Blog

Acid Dreams

Sometimes it’s about being left behind, by a bus that leaves for a field trip, or by the only plane that can take you home.

Sometimes it’s a crowd in a football stadium, frowning and pointing at you as you stand naked on the field.

Sometimes it’s about an accident, driving blindly in the dark, and running over a woman crossing the street.

Sometimes it’s everybody recognizing your face, knowing you’re the person who ran over the war hero, and mother of six.

Sometimes it’s a family reunion, relatives asking if you’re proud of yourself, eyes filling every inch of your vision.

Sometimes it’s the immortal woman in red, chasing you with a sinister smile and a long knife in her hand.

Sometimes it’s just yourself, floating in a cold and empty ocean. Screaming with no voice, breathing with no air.

You wake up at the ungodly hour, your stomach churning, your mind returning. It’s just another night. What a sad thing to get used to.

You try to go back to sleep, but you shuffle until the night is gone, and you wonder when you will ever feel safe again in the arms of a sweet surrender.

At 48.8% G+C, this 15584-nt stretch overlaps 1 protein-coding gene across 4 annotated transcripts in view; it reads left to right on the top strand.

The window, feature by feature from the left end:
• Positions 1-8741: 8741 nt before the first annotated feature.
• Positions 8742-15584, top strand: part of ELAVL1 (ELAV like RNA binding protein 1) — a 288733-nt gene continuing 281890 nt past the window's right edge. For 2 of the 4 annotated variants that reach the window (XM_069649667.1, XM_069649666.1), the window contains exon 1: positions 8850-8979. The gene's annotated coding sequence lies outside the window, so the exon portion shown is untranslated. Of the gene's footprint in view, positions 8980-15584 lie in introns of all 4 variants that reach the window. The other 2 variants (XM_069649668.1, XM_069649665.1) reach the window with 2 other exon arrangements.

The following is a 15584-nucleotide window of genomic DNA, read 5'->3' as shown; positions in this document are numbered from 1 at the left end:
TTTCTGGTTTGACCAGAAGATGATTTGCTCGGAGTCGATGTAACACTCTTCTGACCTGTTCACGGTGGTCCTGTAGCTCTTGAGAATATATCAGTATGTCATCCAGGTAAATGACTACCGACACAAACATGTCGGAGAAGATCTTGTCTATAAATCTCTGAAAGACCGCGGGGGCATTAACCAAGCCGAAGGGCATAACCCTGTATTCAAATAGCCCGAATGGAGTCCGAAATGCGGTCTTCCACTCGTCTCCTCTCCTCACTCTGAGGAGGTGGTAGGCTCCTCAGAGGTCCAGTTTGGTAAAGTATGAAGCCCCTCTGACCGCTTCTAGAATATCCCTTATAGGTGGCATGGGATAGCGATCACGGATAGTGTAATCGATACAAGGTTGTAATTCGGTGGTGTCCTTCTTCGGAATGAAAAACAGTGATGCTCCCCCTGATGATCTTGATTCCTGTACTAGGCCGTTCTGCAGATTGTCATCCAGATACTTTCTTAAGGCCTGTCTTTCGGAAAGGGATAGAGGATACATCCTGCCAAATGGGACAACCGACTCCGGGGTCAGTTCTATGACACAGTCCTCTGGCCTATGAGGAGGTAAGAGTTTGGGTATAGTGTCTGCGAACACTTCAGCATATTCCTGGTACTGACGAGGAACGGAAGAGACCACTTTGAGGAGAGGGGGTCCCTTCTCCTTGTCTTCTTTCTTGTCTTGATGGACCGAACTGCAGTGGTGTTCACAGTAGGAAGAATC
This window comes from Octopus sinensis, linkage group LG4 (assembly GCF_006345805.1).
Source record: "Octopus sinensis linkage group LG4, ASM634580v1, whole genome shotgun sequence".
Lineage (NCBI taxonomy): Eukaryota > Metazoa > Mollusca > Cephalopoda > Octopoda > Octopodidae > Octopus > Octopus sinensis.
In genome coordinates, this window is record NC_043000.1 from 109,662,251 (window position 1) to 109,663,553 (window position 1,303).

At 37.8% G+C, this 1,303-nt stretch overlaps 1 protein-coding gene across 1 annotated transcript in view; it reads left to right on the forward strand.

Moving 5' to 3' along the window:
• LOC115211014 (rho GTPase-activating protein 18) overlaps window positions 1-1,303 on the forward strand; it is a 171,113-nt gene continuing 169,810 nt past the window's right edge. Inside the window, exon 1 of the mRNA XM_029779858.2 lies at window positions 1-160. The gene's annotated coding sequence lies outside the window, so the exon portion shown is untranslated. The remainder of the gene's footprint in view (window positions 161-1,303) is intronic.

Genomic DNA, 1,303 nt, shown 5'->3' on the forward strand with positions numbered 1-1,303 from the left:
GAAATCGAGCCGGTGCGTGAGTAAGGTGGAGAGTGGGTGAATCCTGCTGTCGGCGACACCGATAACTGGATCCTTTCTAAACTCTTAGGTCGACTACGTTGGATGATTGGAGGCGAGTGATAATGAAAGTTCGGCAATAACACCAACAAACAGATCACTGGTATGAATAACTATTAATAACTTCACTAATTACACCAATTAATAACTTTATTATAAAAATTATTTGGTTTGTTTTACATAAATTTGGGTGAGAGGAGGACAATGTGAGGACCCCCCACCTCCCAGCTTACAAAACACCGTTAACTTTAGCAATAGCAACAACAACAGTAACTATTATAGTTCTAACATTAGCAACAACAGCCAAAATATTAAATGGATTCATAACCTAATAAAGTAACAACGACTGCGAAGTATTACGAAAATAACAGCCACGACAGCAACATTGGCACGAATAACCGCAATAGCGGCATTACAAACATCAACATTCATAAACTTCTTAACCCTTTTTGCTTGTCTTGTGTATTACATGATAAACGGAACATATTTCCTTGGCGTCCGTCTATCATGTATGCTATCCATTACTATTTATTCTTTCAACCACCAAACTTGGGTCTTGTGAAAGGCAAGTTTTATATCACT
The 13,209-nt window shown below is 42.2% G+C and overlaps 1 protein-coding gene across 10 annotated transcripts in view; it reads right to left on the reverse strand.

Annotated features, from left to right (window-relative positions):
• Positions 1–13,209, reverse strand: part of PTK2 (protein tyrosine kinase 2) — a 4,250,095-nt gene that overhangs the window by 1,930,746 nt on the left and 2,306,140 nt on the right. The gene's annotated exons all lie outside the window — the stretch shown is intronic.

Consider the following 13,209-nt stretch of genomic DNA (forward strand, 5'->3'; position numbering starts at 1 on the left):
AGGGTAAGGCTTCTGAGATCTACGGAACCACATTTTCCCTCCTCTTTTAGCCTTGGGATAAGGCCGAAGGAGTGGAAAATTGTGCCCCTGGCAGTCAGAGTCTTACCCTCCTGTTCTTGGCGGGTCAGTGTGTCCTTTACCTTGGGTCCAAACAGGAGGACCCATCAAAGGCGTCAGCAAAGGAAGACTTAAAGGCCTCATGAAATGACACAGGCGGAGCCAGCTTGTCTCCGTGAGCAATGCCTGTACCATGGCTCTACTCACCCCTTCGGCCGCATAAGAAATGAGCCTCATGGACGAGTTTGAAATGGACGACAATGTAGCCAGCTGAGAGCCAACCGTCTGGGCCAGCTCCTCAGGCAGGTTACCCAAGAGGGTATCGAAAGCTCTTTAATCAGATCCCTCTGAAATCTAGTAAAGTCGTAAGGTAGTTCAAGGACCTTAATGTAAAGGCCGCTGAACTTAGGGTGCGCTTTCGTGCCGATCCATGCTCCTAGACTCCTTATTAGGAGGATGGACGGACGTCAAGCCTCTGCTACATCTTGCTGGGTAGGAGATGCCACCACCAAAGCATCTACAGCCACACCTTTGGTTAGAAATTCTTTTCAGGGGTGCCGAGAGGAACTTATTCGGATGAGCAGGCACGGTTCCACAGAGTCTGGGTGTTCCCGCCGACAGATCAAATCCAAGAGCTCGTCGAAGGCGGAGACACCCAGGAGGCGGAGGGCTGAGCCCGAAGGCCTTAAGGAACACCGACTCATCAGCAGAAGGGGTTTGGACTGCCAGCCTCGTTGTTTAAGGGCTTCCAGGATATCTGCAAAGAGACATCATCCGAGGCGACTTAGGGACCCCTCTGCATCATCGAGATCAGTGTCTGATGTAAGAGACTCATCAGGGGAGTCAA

Our Destinations

We walked into the forest,
and talked about how different it was,
compared to the jungle of city lights.

The woods, the path, and song of birds,
are unlike winding jammed up roads.
We move from dwellings to packs we load,
supposedly to find the nature of our own.

We follow the strides of our consistent feet,
with aches we decided was taking a toll.
But since there was no route to begin with,
we discover the quest has an infinite string.

I wish that the compass would point back to home,
but even the maps don’t know which way to go.
We stumble on a clearing, and there we laid,
and think that maybe we’re finally saved.

Travel was no longer the movement we made,
our feet relieved from their daily pain.
But now the hands must continue the work,
for the journey is no longer on the road.

Forward was suddenly moving upward,
and walking turned to piling up stones.
We talked again about how different it was,
compared to the forest, and nature’s choir.

The packs, the compass, and maps we own,
now hang on the hooks of the walls we loan.
Soon the names we make from our branch,
will pick up these tools and kiss us goodbye.

And on that day we’ll talk again,
hold each other’s hands,
as the arrow points to the ground.

Shelter

I wonder why anyone
would ever want to leave,

this encasement for
the fragile system of beats.

The sheets wrap
around the tenuous winds,

a veil that hangs
to hold the smokescreen.

Hush now, and listen,
they are always on the prowl.

They step imperceptibly,
to pounce unannounced.

Soon the pieces
will find their fit.

Until then I pray,
for the hands to let me stay.

 

 

Unkindled